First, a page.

US shouldn’t play tricks on hard-earned joint declaration: Global Times editorial
Published: Nov 24, 2022 11:43 PM
Illustration:Chen Xia/GT

Illustration:Chen Xia/GT

The just-concluded ASEAN Defence Ministers' Meeting Plus passed a joint declaration themed on "strengthening solidarity for a harmonized security." In addition to the defense ministers of ASEAN countries, the defense chiefs and representatives of countries including China, the US and Russia also participated in this meeting. The joint declaration embodies the consensus of all participating countries to the greatest extent, especially ASEAN's collective attitude toward regional and international issues. In view of the current special atmosphere between China, the US and Russia, as well as the complicated and severe international situation, it is really commendable that the ASEAN Defence Ministers' Meeting Plus has been able to reach a joint declaration and focus on solidarity and cooperation. It is an important document and deserves attention.

This declaration emphasizes the common security threats facing the region and the world, including traditional and non-traditional ones, while avoiding mentioning differences and disputes between specific countries. It reaffirms its commitment to promoting sustainable peace and security in the region and promoting practical cooperation among ASEAN member countries and relevant countries in the region. The joint declaration also specifically stated that every country has the right to lead its national existence without external interference, subversion or coercion, to refrain from interfering in each other's internal affairs, and to resolve disputes by peaceful means.

It's not difficult to see the declaration is in conformity with China's consistent principles, positions and diplomatic practices. This is not a result deliberately pursued, but reveals the same views shared by regional countries, including China, when facing challenges. It increasingly has a broad and solid public opinion base, and its strength is growing.

According to the principle of consensus, the joint declaration was also agreed by US Secretary of Defense Lloyd Austin. However, shortly after the adoption of the joint declaration, the Pentagon issued a readout. Although it reaffirms "the United States' commitment to working with ASEAN," almost the whole text emphasizes how to deal with "provocations and unsafe operational behavior, especially in the South China Sea." This is obviously putting "cooperation" under the general framework of "confrontation" and trying to turn "cooperation" into a tool for camp confrontation. It has a strong Cold War hue and is full of Washington's impulse to dominate regional affairs and attempt to marginalize the role of ASEAN.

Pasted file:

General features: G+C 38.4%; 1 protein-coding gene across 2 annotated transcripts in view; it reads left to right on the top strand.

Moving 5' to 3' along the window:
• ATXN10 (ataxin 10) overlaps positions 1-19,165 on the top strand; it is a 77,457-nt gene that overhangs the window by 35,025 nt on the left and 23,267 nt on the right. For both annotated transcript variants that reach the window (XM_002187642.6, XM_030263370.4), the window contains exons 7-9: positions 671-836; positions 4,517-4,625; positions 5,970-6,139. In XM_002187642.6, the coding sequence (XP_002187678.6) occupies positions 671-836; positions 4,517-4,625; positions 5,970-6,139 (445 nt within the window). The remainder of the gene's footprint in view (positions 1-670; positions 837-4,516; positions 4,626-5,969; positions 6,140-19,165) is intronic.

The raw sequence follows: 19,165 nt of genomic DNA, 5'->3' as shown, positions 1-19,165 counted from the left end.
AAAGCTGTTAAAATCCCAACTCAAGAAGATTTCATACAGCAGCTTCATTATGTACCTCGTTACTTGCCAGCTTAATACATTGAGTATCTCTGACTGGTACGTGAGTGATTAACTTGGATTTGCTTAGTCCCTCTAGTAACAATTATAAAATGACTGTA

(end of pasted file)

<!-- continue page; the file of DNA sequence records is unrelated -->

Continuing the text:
Why does Washington want to play such a trick of "dual declaration?" This is because Washington knows that provoking is not welcomed in the collective discussion, and that it will only incite more vigilance and even resentment, which is not conducive to US' strategy of roping in Southeast Asian countries. Therefore, Washington had to settle for the second best, which is to act "soft" in front of others and "turn hostile" behind them. This also shows that the US is reluctant to agree to the joint declaration of the ADMM-Plus, and Austin failed to foist Washington's own needs into it.

In recent times, senior Washington officials have done a lot of "work" in Southeast Asia. Just before the ADMM-Plus, US Vice President Kamala Harris talked about "intimidation and coercion in the South China Sea" in the Philippines, but Philippine President Ferdinand Marcos Jr did not take up the thread of conversation. In a meeting with Indonesian Defense Minister Prabowo Subianto, Austin claimed that "the US is proud to partner with you." But Subianto politely responded, "Indonesia always takes the position of trying to maintain the best relationships with all nations, especially all the major powers." Cambodia, the host country of the ADMM-Plus, has also stressed the importance of multilateralism.

The US has done so much "work" and played so many tricks, but the actual outcomes are far from what it hoped for. This is not because Washington's senior officials did a "bad job." It is because the geopolitical strategy promoted by the US runs counter to the fundamental interests of Southeast Asian countries. The US cannot or never wants to make sufficient compensation. And its power is not enough to force regional nations to cooperate with its strategy unconditionally, leading to such an embarrassing situation. To some extent, it can be said that US' behavior in China's neighborhood, such as sowing discord, stirring up trouble, and aggravating the situation, have met a phased defeat.

In the last two years, seeing that it has not been able to "change" Beijing as it wants, Washington has devoted its main diplomatic resources to "shaping the environment around Beijing" and made all efforts in every fissure of China-related conflict and controversy. But it turns out that these moves from the US have proven unwelcome and unsuccessful in the Asia-Pacific region that focuses on cooperation. We want solidarity over division, justice over hegemony, openness over closed-mindedness, and mutual benefit over self-interests. This is not only China's just claim, but also the common wish of the international community. And it is far more attractive and worth pursuing to realize the beautiful vision of jointly building the South China Sea into a sea of peace, friendship, and cooperation than Washington's amplification and intensification of differences and disputes.